Renset, a.k.a. Phil Tesner, moved to Berlin two years ago with the goal in mind of preparing to study for a sound-related masters degree program. Since then he’s been working with experimental/exploratory sound. I met him during the Open Ringtone Recording Session in Berlin, Germany. You may recognize him as the fellow who brought some of the most fantastic audio-producing equipment (an induction coil and a the re-worked insides of an old CD player) to the workshop.
Post-workshop, I received a lovely email from Renset identifying specific Berlin sounds that he thought might make good ringtones. I wrote back, inviting him to go out with me to record the audio, and he agreed.
We met at the Französischer Dom in Gendarmenmarkt (Mitte, Berlin). In his email, Renset wrote that “the bells in the Französischer Dom in Gendarmenmarkt are very cool to see in person as they have a MIDI controlled interface retrofitted to the bells so that they can be played with a keyboard, and the entire system is mounted hanging from the tower ceiling. It is around 2 euros to climb up into the tower to see the bells, and to get a great view of the city.”
We paid our euros, climbed the stairs, checked out the view and waited for the next hour to strike to record the beautiful bells. Luckily, the bells rang (or sang) out a lovely melody twice, so we got the levels set perfectly for the second take. Here’s Renset’s Französischer Dom Klingelton (French Huguenot Church Tone). The recording also includes the sound of other visitors who were present (and talking) during the ringing of the chimes.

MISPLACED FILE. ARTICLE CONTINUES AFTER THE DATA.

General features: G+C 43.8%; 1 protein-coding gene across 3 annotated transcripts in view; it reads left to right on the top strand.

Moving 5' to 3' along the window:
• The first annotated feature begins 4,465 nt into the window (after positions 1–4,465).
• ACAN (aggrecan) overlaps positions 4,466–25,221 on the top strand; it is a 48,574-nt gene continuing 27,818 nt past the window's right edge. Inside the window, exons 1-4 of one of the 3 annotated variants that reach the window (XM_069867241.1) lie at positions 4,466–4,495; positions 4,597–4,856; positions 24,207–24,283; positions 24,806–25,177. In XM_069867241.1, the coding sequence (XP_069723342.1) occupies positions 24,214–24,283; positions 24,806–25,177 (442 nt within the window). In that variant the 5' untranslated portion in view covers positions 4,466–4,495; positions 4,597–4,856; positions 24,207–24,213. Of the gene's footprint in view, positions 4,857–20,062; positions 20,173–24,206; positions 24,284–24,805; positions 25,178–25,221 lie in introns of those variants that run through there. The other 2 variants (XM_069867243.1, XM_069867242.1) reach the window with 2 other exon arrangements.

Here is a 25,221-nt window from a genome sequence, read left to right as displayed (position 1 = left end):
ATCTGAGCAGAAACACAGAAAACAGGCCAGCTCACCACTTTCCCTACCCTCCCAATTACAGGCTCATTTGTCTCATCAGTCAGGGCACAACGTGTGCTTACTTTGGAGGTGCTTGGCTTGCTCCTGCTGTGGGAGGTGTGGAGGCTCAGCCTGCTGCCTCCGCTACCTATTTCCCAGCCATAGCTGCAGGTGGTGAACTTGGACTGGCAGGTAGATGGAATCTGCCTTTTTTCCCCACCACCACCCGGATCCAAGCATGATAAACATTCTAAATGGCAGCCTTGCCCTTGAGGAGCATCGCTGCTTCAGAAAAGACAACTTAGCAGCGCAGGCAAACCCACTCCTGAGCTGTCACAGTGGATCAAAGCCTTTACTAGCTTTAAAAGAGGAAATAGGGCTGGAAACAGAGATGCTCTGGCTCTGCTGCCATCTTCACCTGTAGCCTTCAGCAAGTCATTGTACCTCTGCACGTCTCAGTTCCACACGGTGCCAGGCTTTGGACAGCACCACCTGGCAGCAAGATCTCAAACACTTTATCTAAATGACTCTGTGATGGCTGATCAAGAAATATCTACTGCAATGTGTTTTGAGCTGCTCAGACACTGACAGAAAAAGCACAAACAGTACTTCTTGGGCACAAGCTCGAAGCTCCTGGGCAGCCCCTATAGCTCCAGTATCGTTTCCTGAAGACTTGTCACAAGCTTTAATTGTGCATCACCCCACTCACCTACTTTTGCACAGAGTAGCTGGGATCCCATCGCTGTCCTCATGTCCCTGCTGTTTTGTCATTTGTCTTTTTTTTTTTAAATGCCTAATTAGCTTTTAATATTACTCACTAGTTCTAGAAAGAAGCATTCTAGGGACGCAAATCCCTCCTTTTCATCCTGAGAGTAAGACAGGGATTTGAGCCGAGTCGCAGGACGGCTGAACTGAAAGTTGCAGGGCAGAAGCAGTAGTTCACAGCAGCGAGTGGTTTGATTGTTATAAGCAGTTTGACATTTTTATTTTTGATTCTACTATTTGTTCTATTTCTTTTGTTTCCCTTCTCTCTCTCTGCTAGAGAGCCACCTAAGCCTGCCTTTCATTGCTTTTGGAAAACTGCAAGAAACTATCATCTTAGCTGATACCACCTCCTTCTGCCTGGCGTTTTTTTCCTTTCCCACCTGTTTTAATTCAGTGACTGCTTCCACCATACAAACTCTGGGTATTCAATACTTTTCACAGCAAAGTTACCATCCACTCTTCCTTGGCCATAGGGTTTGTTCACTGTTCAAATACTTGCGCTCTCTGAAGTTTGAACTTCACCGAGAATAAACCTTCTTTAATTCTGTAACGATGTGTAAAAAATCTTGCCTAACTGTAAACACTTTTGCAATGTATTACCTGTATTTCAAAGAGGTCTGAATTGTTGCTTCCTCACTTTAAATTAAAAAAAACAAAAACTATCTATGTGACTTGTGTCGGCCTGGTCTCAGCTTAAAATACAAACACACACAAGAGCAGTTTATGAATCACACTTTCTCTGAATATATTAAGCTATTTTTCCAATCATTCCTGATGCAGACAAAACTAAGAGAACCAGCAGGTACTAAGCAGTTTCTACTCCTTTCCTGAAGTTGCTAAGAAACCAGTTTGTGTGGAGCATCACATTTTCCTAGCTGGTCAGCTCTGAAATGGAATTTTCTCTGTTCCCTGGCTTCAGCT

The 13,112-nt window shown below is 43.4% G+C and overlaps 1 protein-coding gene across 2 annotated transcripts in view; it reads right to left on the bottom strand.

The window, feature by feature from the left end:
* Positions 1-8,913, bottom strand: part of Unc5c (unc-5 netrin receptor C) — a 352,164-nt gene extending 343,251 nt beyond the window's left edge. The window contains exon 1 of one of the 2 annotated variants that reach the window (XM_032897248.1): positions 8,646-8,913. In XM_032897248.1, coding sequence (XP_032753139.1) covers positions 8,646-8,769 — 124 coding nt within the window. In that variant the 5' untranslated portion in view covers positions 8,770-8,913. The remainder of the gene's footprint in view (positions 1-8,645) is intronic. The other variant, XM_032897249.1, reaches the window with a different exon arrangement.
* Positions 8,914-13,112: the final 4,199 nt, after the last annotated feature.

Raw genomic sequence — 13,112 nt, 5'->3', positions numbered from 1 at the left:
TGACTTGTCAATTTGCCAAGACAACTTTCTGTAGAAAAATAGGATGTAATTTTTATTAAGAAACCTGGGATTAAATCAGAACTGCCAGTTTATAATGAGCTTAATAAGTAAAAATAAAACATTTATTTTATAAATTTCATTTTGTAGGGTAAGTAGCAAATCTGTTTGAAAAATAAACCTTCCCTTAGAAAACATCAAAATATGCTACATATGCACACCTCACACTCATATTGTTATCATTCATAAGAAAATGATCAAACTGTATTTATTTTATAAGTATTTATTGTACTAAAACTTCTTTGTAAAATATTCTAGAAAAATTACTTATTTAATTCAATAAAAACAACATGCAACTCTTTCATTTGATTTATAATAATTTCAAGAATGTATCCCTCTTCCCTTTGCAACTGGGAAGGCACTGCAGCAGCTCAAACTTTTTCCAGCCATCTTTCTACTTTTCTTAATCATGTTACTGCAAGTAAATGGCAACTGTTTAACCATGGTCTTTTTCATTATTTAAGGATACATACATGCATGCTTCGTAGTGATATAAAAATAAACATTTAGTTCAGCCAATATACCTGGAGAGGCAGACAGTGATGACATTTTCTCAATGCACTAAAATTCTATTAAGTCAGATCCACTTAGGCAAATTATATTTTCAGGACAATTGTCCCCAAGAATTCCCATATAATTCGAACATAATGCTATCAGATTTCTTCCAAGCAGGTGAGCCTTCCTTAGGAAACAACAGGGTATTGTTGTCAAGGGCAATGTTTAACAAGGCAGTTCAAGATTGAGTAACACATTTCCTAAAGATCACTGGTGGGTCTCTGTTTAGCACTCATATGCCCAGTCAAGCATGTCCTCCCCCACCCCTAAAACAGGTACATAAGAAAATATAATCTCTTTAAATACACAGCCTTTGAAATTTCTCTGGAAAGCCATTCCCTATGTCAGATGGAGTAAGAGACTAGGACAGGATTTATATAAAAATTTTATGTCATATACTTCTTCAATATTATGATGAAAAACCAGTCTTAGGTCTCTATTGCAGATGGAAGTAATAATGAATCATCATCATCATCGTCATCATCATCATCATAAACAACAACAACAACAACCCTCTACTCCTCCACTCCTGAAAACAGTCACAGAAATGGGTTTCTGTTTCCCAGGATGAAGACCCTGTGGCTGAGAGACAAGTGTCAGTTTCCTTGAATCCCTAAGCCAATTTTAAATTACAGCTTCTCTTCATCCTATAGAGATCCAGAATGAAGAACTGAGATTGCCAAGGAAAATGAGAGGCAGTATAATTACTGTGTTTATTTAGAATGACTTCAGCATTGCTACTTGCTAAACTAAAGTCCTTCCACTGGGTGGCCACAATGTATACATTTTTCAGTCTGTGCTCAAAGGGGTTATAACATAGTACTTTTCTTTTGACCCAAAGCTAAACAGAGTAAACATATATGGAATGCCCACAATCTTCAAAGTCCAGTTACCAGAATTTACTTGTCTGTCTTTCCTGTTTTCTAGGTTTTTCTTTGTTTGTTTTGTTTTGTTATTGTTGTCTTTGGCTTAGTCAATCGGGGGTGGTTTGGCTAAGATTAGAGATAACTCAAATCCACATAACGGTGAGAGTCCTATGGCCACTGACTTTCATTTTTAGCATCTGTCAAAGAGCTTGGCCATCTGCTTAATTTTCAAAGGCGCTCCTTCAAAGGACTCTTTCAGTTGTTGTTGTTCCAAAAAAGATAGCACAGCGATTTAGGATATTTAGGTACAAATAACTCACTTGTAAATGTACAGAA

When we headed out from the bell tower to see that great view of the city, I noticed that the door made an perfectly creaky sound. We recorded it, so here’s the Knarrende Tür Klingelton (Creaky Door Tone).
“Another sound that I hear everyday, that might make a good field recording–the U-bahn. Since it is summer, the trains tend to have the windows open, and some of the older lines can be quite loud and screechy! In particular, the U2 as it passes underground through Mitte. I even carry earplugs sometimes so that I can concentrate on reading or whatever I’m doing while on the train.”
Because he was so familiar with these particular sounds (and because he also records and edits audio), I handed the Locally Tone equipment over to Phil to record the underground sounds.
Here’s his U2 Berlin U-Bahn Tone, recorded on the line that runs from Ruhleben to Pankow stations. And there are two short text message alerts–a slightly longer Zurückbleiben bitte! Alert, which consists of the pre-recorded voice saying “Stand back, please!” in German as the subway doors prepare to close. This audio file also includes the horn beeps and the sound of the door closing. The shorter U-Bahn Message Alert is just the sound of the “stand back” horn-beeps in the form of a message alert.
I asked Renset why he wanted to turn these specific site-related sounds into ringtones.
“I really like the physical structure of the Französischer Dom building and the mechanics of the bell tower, and the view you get from up at the top of the tower. As for the U-Bahn, I chose it as a Berlin sound, because I’m so familiar with it and because I have this constant fear of losing my hearing. Somehow I like the idea of turning sounds you don’t like into useful sounds.”
Thanks to Renset for heading out in the field to produce some Berlin ringtones with Locally Toned!